In our previous blogs, we have been studying, interpreting, and discussing the various principles of corporate governance.
Board committees constitute a vital and important element of the governance process. Countless demands are placed on boards by the public, regulatory bodies, shareholders, and stakeholders, resulting in boards needing to make the most efficient use of their time to make calculated and effective decisions. Boards, therefore, appoint board committees to deal with specific issues that require specialised areas of expertise.
The board’s responsibility is to determine if and when particular roles and responsibilities need to be delegated to an individual member, board members, or a specific committee. In this regard, the exercise of judgement by the governing body is subject to legal requirements to ensure that decisions are guided by what is appropriate for the organisation to achieve its objectives. If the board decides to withhold responsibilities that are usually assigned to and dealt with by a specific committee, it must fulfil those obligations.
The King IV Report on Corporate Governance™ (King IV™) recommends that the delegation of power, duties, and responsibilities to an individual board member(s) be official, recorded in writing, and approved by the board, and reviewed annually. The formalisation of this process allows members to have formal terms of reference to determine the scope of their authority, provide guidance, and determine decision-making powers, the committee’s tenure, reporting responsibilities, and performance evaluations.
The terms of reference guide the committee and should include the following:
- Composition of the committee
- Objectives, purpose, and responsibilities
- Delegated authority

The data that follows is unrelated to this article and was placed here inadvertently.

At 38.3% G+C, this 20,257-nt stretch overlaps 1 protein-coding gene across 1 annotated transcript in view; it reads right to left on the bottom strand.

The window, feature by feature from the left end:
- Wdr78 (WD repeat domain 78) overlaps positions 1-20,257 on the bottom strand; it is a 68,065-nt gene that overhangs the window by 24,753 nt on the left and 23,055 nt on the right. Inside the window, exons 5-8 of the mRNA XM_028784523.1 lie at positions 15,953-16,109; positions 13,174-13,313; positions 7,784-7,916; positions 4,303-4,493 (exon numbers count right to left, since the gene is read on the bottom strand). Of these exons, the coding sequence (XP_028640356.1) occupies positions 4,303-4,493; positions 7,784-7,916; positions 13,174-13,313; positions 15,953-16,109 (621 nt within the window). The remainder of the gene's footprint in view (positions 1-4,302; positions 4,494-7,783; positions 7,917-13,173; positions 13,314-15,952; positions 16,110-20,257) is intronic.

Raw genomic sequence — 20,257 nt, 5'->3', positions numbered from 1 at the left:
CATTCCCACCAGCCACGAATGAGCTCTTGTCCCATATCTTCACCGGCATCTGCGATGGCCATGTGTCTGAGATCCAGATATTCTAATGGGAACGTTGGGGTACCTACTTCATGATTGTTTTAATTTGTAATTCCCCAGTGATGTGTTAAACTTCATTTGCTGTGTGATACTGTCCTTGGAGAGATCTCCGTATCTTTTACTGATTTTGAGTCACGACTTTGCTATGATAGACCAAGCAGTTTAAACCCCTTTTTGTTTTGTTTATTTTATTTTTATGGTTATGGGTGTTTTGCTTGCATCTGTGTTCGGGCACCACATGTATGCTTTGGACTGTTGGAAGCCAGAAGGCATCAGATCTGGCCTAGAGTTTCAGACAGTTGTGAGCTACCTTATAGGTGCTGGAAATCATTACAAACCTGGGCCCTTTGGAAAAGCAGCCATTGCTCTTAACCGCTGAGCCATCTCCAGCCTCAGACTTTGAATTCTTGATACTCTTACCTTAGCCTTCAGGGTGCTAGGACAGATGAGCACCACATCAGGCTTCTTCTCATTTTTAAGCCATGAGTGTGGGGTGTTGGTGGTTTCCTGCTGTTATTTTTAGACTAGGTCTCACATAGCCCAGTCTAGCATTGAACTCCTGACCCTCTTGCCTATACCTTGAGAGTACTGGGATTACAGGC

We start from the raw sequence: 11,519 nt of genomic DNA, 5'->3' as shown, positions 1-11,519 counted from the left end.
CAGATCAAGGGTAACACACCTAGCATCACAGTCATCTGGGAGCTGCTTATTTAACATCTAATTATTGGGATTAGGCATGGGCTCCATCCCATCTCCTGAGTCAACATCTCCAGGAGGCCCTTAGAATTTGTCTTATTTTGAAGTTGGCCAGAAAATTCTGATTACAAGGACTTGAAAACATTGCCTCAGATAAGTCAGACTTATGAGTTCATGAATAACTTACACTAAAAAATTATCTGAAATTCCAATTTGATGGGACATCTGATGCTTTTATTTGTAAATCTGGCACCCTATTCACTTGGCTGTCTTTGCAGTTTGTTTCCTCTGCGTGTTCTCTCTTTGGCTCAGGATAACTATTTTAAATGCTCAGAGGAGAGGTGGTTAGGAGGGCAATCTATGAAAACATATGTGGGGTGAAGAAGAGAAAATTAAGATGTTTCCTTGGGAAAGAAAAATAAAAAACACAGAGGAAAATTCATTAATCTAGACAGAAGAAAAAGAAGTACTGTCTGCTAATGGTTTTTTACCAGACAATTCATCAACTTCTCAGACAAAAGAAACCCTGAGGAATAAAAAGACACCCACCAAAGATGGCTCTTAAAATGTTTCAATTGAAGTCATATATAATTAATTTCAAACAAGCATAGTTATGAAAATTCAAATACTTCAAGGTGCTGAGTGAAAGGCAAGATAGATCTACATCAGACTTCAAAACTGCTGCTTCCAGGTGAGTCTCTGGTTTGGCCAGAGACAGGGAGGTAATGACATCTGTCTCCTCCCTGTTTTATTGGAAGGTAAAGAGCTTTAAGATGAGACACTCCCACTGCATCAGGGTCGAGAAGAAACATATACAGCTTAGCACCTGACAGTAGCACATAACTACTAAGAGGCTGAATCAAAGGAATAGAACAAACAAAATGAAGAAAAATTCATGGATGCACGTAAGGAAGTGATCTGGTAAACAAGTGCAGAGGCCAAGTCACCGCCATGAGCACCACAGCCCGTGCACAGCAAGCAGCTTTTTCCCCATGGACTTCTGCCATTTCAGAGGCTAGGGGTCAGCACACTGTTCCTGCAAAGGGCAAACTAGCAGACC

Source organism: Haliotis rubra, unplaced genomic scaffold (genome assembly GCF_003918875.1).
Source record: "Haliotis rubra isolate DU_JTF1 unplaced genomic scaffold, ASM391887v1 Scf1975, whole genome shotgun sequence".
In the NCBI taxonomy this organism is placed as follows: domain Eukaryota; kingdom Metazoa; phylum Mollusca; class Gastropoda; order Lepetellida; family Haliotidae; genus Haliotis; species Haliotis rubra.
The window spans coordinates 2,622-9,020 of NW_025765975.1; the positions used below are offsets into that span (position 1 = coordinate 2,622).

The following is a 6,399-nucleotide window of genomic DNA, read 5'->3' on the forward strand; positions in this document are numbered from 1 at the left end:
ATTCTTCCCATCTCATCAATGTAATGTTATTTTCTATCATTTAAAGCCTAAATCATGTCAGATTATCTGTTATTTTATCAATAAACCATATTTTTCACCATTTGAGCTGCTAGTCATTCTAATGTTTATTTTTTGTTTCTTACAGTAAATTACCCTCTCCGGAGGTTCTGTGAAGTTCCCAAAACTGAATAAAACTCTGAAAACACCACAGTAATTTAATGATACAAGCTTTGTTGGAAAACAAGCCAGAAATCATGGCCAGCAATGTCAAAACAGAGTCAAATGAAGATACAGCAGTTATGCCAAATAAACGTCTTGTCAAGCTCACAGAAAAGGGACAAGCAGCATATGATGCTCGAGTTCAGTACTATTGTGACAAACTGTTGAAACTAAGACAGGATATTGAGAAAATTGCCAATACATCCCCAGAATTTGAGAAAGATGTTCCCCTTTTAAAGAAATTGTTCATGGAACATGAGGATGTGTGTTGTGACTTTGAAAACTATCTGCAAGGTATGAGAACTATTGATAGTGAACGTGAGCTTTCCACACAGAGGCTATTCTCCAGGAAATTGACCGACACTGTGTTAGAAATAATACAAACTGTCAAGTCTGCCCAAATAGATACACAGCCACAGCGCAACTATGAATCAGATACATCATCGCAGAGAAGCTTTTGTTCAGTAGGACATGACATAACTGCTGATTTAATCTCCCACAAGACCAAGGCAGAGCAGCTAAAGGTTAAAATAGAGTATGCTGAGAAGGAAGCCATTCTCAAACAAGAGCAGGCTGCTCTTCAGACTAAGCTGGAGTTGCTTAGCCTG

- Mandate to make recommendations to the board
- Process for accessing resources and information
- Meeting procedures
- Lifespan or tenure of the committee
- Committee’s reporting requirements to the board
Each appointed committee must possess the necessary skills, knowledge, and experience to perform and fulfil its duties effectively. There are crucial factors to consider when the board determines membership composition and the allocation of roles and responsibilities across committees.
The board is responsible for an even and balanced distribution of power within committees – making comprehensive and knowledgeable decisions to ensure the effective collaboration between committees and the avoidance of the duplication of tasks and responsibilities. The definitions of specific roles and positioning of committees are vital for cross-jurisdiction to guarantee a balanced approach between different committees.
The board can classify committees as standing or ad hoc. A standing committee is smaller than the full board and needs to have at least three members, subject to legal provisions. The committee has defined goals and responsibilities delegated by the board. Members of the executive and senior management should be invited to attend meetings to provide them with valuable information and reports regarding their specific areas of expertise.
The standard statutory* and board committees are:
- Audit committee*
- Social and ethics committee*
- Risk committee
- Nomination committee
- Remuneration committee
In addition to statutory and board committees, some boards form ad hoc committees or task forces when a specific need is identified. Each ad hoc is unique, so the answers to questions concerning meeting frequency, membership, and size will vary. Ad hoc committees allow the board to concentrate on pressing issues and avoid occupying the board members’ time with activities that are not of strategic or long-term importance. Typical ad-hoc board committees include campaign committees, event committees, and research committees.
It is important to remember that the delegation of responsibilities to a committee or board member will not absolve the board of its responsibilities. The board should work together in unity, applying its collective mind to opinions, information, recommendations, statements, and reports.
Committees are crucial to ensure harmonious and strategic functioning in a company. They allow for the utmost efficiency, time management, and balance of responsibilities and duties, providing strong accountability and effectiveness.
As experts in corporate governance, we can assist you with establishing statutory and board committees at Okina Company Secretarial Services. We can also help if you have created a committee but are unsure of how to make it work effectively and efficiently. Contact us at email@example.com.